Thursday, 11 July 2013

#R2BC Meningitis Scare

Last Thursday my 10yr old son was sent home from school as he complained he didn't feel very well. Now I don't know about you, but I'm a mean mum! If my children claim they feel unwell in the morning, and I'm not sure whether they're faking it or not, I send them to school telling them to tell their teacher if they don't feel any better. 9 times out of 10 they forget all about feeling ill once they see their friends! Of course my mean mummyness continues if they are off sick or they get sent home. No computer and they stay in bed! If they're too ill for school then they're too ill to be allowed out of bed and going out to play after school is a definate No-No!

Thursday morning, before school, he was quiet and tired and I put it down to him staying up late the night before playing on his tablet so I told him to go to school and that he wouldn't be allowed his tablet that night as it was obviously interrupting his sleep! However, when I dropped them off at school, I had a quick chat with his teacher and mentioned that he wasn't himself that morning. 

After picking my 3yr old up from playschool, I had just arrived at my mum's to do some secretarial work for her (she owns residential flats, in fact we're one of her tenants, and I often help her with her secretarial work) and as I was parking my car, she came out to say the school had rung and could I pick the boy up because he'd been sick. 

So off I went back to school to pick him up and when I got there he had brightened up a little bit, but he still wasn't his usual self so I brought him back to nanny's with me. 

Thursday evening and Friday morning he still wasn't his usual self, so I decided to let him stay home from school but that he was to stay in his bedroom and he did have some calpol. As the day went on, he would go from being happy and saying he felt better, to feeling sleepy and unhappy. It was obvious something wasn't right with him, but what?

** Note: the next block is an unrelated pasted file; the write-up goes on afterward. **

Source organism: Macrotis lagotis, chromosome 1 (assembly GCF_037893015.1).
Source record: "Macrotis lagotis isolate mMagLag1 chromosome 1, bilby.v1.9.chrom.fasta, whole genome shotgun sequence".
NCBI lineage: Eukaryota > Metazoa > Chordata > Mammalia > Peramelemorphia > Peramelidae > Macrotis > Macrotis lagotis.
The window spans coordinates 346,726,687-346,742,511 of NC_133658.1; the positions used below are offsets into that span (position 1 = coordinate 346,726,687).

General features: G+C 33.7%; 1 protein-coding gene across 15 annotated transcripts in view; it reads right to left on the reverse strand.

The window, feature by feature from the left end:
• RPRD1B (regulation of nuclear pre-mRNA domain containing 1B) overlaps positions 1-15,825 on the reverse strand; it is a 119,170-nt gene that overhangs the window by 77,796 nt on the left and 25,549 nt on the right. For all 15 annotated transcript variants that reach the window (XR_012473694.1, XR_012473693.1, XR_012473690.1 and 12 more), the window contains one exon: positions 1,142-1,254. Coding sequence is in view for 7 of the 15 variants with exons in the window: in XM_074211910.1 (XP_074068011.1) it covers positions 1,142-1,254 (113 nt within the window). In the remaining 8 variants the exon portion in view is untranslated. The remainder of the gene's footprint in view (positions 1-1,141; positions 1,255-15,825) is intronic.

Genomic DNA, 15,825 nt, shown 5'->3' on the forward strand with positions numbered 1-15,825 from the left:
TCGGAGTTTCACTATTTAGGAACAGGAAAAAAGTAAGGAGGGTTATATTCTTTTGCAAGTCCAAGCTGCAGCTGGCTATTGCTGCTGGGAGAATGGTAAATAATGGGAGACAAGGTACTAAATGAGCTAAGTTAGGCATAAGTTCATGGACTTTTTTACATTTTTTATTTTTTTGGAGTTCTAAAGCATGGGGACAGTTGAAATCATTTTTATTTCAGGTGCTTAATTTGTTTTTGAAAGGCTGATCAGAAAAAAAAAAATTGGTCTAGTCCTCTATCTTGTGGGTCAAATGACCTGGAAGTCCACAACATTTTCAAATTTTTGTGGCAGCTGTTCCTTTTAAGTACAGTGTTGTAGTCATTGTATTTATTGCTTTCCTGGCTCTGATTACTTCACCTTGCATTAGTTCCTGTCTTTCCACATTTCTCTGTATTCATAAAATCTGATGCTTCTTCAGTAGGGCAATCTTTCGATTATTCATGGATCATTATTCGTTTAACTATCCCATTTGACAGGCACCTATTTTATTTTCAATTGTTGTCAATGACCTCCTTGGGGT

Just before I went to pick the girls up from school he complained his head hurt and it hurt to move his neck. After quickly checking him for a rash, which I always do when they feel unwell, I gave him some more calpol and went to get the girls from school. 

A few hours later I heard him crying in his bedroom and when I went to check on him he was lying on his bed sobbing saying his head felt like it was going to explode and he couldn't lift his head off the pillow. I must admit I was concerned and you have all sorts of fears running through your mind as to what it could be! I checked him over to see if he had a rash and I asked him if he could put his chin on his chest, signs that I knew were of meningitis and he could them but it was obviously painful for him to do. 

By now the drs had closed and although we have a small cottage hospital with a minor injuries unit nearby, I knew friends had been sent away before for not phoning in advance so I tried ringing the out of hours. However after trying for several minutes I couldn't get an answer so I rang NHS Direct for advice. 

The lady I spoke to at NHS Direct was very helpful and asked me lots of questions and even spoke to my son. After she has spoken to a nurse and she learnt our nearest main hospital was over 60 miles away, she arranged for an ambulance to come and take us to hospital. I did offer to drive him myself, but she made a comment that if it was meningitis, like they suspected, an ambulance would be able to give him something to help straight away. I knew how serious meningitis is because one of his classmates died of meningitis a few years ago, just a week before his 5th birthday!

When the girls heard that the boy had to go to hospital by ambulance they became very upset, sobbing and clinging to their brother, saying they were worried about him and didn't want him to go. When the ambulance arrived , and when the ambulance turned up they were even worse! I walked the boy down to the ambulance and we got into the back. One of the paramedics was a local boy that I've known most of my life, in fact we used to be in the same class at primary school, so this helped put me at ease, seeing a familiar face. 

The paramedics didn't think it was meningitis as he looked too well! He also said that although my son was sensitive to the light, it wasn't severe enough to be photosensitivity, which is a major sign of meningitis. They phoned the out of hours doctor and spoke to her and after hearing their opinions of the boy the doctor arranged to come to my house for a house call that night.

We said goodbye to the paramedics and the boy went back upstairs to lots of relieved hugs from his sisters. They of course wanted to wait up for the doctor, but everyone except me fell asleep!

It was about 9pm when we left the ambulance and we were told the doctor had to make another housecall at a town around 30-40 miles away and would be over to visit around 11.30pm. She finally made it at midnight.